I have been somewhat amused (and bemused) by this year’s Christmas adverts – and no matter what you feel about them, we can but only sit back in awe at the creative film-making capability that exists within our industry. The sheer quality of these ads would put many a movie director to shame.
But therein lies my dilemma. I was brought up in an era where ads ‘should do what they say on the tin’, and – as a few people have pointed out to the Advertising Standards Authority – you would be hard pressed to know what Sainsbury’s has got to do with the 1914 Christmas truce during the First World War, or the direct relevance between John Lewis and a furry Antarctic flightless bird called Monty.
In fact, I have the vaguest suspicion that a few ad directors got carried away, having forgotten who their client really is, equally egged on by a CMO more motivated by winning a Cannes Lion award than furthering the revenue growth of their business.
Don’t get me wrong – I am all for creative expression – but as someone who didn’t understand the praise piled on Cadbury for its drumming gorilla or Benetton for its shock tactics in the 1980s, I’m not convinced there is commercial reasoning behind these things.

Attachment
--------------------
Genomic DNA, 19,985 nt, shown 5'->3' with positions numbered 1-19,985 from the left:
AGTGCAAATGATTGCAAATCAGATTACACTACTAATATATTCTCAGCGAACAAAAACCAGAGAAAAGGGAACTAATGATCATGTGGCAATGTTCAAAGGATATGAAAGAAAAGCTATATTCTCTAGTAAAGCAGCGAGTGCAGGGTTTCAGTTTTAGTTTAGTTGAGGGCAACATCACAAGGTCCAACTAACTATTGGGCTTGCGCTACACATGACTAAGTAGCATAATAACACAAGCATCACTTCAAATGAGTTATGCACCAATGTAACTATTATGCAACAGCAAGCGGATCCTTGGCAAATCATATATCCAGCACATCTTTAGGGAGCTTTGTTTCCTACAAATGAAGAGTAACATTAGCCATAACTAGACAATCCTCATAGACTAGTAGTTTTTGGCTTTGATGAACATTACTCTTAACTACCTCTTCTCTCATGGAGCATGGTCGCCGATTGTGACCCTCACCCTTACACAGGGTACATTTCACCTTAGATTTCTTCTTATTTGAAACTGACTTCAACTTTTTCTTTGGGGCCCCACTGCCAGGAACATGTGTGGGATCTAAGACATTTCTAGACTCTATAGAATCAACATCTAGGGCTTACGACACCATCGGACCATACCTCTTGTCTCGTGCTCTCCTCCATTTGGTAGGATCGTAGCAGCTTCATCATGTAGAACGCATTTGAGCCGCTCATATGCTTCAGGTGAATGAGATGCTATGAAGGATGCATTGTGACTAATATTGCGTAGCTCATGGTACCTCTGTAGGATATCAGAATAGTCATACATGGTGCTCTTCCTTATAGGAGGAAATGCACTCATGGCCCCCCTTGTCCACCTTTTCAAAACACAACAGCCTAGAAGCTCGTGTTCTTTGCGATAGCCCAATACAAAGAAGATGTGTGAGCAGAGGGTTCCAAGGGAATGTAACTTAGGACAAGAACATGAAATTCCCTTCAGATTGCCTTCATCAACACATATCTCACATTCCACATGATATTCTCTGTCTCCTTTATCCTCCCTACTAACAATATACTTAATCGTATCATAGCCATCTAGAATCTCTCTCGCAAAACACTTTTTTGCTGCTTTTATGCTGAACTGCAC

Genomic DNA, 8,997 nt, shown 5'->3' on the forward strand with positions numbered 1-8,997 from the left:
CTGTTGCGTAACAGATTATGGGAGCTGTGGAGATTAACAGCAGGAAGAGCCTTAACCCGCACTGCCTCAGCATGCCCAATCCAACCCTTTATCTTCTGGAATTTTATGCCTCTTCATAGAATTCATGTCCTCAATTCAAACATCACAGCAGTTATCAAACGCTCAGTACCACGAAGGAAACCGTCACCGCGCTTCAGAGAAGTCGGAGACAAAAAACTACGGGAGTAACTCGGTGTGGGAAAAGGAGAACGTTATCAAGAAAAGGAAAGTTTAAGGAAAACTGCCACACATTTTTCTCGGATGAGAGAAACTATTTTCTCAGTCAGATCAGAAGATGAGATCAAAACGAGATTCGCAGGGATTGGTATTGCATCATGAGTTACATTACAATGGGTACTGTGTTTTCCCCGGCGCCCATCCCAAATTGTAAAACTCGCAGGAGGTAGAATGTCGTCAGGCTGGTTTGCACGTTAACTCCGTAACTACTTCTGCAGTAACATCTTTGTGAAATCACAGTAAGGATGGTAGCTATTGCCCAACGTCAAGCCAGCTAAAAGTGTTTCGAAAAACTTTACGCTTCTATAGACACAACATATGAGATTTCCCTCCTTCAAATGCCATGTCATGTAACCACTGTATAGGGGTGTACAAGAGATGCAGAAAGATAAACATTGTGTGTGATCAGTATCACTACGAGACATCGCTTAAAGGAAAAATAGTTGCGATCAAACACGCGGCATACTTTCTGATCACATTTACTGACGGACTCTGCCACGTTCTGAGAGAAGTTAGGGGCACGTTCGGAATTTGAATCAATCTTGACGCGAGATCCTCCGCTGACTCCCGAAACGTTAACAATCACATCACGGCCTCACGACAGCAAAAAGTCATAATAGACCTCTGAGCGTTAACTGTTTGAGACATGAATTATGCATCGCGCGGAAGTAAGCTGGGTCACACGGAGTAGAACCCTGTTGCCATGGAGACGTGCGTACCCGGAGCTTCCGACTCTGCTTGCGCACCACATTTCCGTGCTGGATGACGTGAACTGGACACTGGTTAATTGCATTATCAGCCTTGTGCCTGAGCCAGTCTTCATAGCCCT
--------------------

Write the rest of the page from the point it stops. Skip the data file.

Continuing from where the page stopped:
Having looked through the various Christmas ads – from the little girl manning the gingerbread stall at her school’s Christmas fair against her will, or the man rummaging in his attic for fairy lights to adorn his local supermarket, to a man diving into the sea while an eagle watches on, I am at a loss to know what action I should take as a result of watching these very expensive reels. I am not even sure I feel any different about any of the brands either.
In fact, the only ad that really does it for me is TK Maxx. Here is an upbeat, fun advert, stacked full of the products the retailer sells – with a very clear message that if I go to my local outlet, I am going to be able to find just what I need for all those long-lost uncles and not so lost, but much harder to buy for, friends and family.
While the TV schedule at Christmas is stacked full of repeats, and dreary reality programmes, it says a lot that it is the adverts that provide the entertainment. The concern – as a marketer worried about return on investment – is that I am unconvinced that these adverts are actually going to shift a single product line – other than the ‘You. By me’ approach from the country’s hottest retailer.